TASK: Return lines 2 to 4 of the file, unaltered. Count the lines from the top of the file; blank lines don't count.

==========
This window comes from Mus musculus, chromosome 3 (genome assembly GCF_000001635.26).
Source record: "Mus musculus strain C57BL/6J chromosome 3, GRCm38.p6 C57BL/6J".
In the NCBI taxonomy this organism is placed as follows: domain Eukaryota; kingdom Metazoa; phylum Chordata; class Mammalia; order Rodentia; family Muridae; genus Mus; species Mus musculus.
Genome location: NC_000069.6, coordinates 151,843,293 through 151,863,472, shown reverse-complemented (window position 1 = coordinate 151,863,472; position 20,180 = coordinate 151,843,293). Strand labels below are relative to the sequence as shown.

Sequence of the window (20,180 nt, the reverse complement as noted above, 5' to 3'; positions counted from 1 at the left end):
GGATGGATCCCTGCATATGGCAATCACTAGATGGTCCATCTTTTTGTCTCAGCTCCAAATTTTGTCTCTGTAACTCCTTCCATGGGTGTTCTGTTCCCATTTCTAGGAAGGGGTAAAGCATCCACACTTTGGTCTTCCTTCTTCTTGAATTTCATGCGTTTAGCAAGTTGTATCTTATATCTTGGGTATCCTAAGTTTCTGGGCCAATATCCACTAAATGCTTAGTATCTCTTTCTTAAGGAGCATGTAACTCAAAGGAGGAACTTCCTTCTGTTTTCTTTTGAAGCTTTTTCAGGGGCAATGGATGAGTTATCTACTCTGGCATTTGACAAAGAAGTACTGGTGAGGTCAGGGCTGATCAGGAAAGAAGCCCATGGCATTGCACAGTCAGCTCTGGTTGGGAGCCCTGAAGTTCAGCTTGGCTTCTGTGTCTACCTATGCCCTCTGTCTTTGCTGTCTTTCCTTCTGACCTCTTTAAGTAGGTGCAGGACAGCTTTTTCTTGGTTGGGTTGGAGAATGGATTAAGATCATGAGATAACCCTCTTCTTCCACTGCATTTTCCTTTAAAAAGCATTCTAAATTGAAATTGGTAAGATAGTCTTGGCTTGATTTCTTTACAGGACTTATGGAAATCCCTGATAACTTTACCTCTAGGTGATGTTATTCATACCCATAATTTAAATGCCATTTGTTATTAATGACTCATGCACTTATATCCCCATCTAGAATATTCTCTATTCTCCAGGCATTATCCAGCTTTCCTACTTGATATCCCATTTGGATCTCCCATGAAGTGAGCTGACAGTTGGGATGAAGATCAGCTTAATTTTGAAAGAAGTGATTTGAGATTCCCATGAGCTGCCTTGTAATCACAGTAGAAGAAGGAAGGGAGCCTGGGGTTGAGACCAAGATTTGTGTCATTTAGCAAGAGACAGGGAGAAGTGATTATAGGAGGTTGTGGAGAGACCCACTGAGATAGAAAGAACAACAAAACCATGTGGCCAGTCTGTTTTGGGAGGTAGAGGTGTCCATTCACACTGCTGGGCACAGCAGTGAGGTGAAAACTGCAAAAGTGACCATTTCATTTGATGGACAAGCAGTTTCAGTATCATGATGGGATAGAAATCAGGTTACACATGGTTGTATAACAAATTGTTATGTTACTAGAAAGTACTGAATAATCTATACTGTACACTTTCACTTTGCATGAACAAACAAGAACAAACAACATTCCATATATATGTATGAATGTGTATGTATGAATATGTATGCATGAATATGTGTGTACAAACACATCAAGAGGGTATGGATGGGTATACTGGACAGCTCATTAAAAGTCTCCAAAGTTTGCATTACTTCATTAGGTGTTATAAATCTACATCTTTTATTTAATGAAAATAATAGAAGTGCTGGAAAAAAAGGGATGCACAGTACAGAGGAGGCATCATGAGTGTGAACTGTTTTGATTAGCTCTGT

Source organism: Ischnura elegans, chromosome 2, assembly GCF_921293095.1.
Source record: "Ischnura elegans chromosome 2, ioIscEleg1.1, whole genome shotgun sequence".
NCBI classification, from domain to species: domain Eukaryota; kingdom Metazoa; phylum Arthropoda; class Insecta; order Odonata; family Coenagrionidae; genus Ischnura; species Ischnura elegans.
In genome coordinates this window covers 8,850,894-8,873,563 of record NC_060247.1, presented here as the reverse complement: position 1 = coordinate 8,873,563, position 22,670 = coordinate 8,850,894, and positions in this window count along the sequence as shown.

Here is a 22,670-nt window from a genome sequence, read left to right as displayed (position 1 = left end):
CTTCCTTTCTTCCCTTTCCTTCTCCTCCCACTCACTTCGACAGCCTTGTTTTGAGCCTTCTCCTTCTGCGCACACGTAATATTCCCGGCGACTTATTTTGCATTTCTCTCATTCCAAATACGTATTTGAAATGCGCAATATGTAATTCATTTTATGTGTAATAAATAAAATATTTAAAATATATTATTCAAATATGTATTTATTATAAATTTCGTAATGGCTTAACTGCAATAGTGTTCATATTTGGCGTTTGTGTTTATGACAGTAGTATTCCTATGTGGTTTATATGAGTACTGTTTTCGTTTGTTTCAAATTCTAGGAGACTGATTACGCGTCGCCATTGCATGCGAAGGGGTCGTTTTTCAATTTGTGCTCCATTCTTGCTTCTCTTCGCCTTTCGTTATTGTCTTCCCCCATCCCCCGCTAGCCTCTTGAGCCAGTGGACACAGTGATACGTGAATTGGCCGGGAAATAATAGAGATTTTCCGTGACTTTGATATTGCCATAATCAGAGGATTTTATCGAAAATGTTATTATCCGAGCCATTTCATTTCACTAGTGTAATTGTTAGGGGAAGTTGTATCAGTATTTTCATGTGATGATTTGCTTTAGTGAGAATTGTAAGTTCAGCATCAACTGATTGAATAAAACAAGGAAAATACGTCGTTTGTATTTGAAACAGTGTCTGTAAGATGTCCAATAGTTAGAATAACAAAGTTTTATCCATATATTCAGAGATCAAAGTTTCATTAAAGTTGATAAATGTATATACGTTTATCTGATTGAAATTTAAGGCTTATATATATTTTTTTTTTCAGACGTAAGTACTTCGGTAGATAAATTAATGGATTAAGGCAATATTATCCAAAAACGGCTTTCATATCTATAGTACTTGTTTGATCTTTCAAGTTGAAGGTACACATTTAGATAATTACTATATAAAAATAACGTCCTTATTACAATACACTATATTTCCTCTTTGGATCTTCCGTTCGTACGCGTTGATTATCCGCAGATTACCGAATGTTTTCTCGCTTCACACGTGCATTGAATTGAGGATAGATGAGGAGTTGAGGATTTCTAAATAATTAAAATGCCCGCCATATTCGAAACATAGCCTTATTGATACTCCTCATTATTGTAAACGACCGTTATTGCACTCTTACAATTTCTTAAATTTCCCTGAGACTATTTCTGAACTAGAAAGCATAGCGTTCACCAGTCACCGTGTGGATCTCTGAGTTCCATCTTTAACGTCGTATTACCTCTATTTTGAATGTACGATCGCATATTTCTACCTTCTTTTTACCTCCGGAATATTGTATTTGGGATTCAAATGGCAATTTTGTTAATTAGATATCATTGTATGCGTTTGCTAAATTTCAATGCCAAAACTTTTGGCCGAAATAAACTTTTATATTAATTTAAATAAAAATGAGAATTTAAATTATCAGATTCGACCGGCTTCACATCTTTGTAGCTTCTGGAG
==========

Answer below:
Source record: "Mus musculus strain C57BL/6J chromosome 3, GRCm38.p6 C57BL/6J".
In the NCBI taxonomy this organism is placed as follows: domain Eukaryota; kingdom Metazoa; phylum Chordata; class Mammalia; order Rodentia; family Muridae; genus Mus; species Mus musculus.
Genome location: NC_000069.6, coordinates 151,843,293 through 151,863,472, shown reverse-complemented (window position 1 = coordinate 151,863,472; position 20,180 = coordinate 151,843,293). Strand labels below are relative to the sequence as shown.